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Dani's Pet Bird Care and Safety Tips and Information.

I have attempted to create an easy, printable reference for anyone owning or planning to own a hookbill. Hookbills are parrot and parrot type birds, including, but not limited to, Parakeets (Budgies), Cockatiels, Lovebirds, Cockatoos, Amazons and McCaws. This is not complete information and I urge everyone to visit their library, especially the magazine section back issues, you are sure to find a wealth of information. The internet can also be a great source, but be careful, I've also found quite a bit of misinformation. Lastly, I am not a vet. If your bird seems to be ill, contact your closest vet who can help you find an avian vet in your area.

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"Which bird for me?"
  • Only you can answer this question but I do suggest you start small. A Cockatiel is my favorite pick for beginners. They can talk, are very affection and gentle and can be taught some simple tricks. And, with proper care, they can live upwards of 15 years. But no matter which bird you pick it may be better to get one that has been handfed though it doesn't need to be a baby. Budgies are the exception, it's too difficult to hand feed them and they are very easy to tame if started young. I have had some good results with older, wild or aggresive birds. In fact both my cockatoos were wild caught and are now as tame as hand-fed. Though I don't usually suggest wild-caught as it's too hard to even verify if they were legally imported. The black market in wild-caught birds is a horrible crime and the animals can suffer cruely. Be careful.
    BUT..before you consider a larger bird, please consider, re-consider and then think about it some more. Large birds are often for your lifetime and beyond. My Goffin Cockatoo, Luna, is now well over 20 years old and doesn't show any signs of aging. In fact, his mate, Sophie, who is close to 20, just became reproductively mature a couple of years ago. (BTW, I won't be allowing my birds to have babies.)
    Anyway, being past 40, I've now begun to consider and plan for what will happen to them when I'm gone. I'm lucky, Luna is not a one person bird, he loves everyone and both my birds are very healthy and beautiful so finding another home, if the time comes, I hope won't be much of a worry. But there are now hundreds of rescues all over the country packed with unwanted parrots. Birds are not toys, if you bring a bird into your life, plan to pay extra and look longer for places that will accept them when you need to move don't plan to get rid of them with an ad in the paper.

    Well, enough of my lecture....on to more info....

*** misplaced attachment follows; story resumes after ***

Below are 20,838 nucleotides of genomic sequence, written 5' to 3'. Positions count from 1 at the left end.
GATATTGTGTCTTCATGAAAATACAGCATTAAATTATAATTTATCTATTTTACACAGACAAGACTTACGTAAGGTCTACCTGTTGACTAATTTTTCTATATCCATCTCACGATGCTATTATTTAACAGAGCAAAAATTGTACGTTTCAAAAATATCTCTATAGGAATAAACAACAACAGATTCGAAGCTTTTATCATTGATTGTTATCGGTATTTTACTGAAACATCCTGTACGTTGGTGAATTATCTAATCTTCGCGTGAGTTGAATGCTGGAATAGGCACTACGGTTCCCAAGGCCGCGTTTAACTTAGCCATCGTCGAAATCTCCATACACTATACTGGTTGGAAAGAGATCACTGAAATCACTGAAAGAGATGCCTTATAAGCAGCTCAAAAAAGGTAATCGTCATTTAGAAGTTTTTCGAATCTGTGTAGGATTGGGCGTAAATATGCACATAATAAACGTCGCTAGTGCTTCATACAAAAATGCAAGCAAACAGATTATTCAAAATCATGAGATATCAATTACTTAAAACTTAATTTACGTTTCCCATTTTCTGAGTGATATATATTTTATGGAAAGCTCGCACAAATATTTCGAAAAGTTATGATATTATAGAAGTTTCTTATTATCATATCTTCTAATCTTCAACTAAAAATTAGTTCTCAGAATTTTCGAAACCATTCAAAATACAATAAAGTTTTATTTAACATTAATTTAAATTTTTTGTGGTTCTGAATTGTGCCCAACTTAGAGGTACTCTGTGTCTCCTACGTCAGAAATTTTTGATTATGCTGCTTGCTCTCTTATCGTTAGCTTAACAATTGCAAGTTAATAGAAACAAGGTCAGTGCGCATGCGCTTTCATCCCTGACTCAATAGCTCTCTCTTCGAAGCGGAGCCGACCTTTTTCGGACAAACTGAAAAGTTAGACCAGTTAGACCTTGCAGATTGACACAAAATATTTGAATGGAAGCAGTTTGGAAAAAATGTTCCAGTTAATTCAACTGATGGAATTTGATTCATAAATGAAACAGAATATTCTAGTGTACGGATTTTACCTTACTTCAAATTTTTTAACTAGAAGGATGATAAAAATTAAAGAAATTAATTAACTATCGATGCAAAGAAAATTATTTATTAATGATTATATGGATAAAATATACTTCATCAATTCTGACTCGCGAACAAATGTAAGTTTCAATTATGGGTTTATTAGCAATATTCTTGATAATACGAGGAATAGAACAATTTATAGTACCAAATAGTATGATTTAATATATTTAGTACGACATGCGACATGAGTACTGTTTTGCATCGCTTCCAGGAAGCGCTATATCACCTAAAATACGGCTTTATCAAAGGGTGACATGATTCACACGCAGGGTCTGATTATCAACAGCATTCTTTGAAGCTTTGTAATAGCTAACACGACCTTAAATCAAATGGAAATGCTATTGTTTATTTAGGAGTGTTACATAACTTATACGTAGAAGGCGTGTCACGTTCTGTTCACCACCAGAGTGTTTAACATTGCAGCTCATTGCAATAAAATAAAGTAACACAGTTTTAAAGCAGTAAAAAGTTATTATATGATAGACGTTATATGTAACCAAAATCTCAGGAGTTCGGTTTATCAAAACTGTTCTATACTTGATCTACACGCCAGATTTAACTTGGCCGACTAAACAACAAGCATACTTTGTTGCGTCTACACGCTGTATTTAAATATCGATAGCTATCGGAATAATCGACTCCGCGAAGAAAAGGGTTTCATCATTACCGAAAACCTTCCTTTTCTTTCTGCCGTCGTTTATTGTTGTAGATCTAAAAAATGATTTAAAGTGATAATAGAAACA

"What kind of cage should I use?"
  • This will depend on the size of the bird. Be sure the bars will not allow the bird's head through. Horizontal bars are best as it is easier for the birds to climb and get exercise. Stay away from wrought iron as many of these are imported and may contain lead in the paint. You can built your own, at a MUCH reduced cost, but you will need to do research as some wires can oxidize and poison your bird if he chews the wire. Other wires are welded with lead (DEADLY!).

    "What should I feed my bird?"
  • This is probably the most important area. This can make the difference between a bird that lives 5 years to one that lives 50! It's time to throw out the bird seed. Much research has been done on hookbill nutrition in the past couple of decades and feeding a seed only diet has been proven to be inadequate, even dangerous. Your bird's diet should consist of about 70% pelleted diet and the rest made up of healthy "people" foods. Vegetables (canned, fresh or frozen), grains and meats are all good. Pay close attention to the sections "What should I NOT feed my bird?", and "What foods should be fed in limited amounts?".

    New info for 2007
    Okay, since I first wrote this site in the late 90's, I've changed my mind a good deal on seed. I've moved away from processed foods for my whole human and non-human family, and moved toward more whole natural foods. Seeds can be a healthy part of a pet birds diet. But buying the best, freshest seeds and a blend that is mixed for your type of bird is vitally important. Seeds die over time and where and how they are grown makes a big difference in their quality. If you can find seed mixes grown in California (they have the most stringent food growing guidelines in the US and use the least amount of pesticides) you'll be doing your birds a big favor. Now I feed my birds about 1/3 seed, 1/3 fresh veggies, greens, fruit with other human type foods, and 1/3 pellets. I've also become very cautious about using soy so I look for bird pellets that are organic and contain no or very limited soy products.
    For more on soy health issues, for people and animals, try an internet search on The Dangers Of Soy.


    "What foods should be fed in limited amounts?"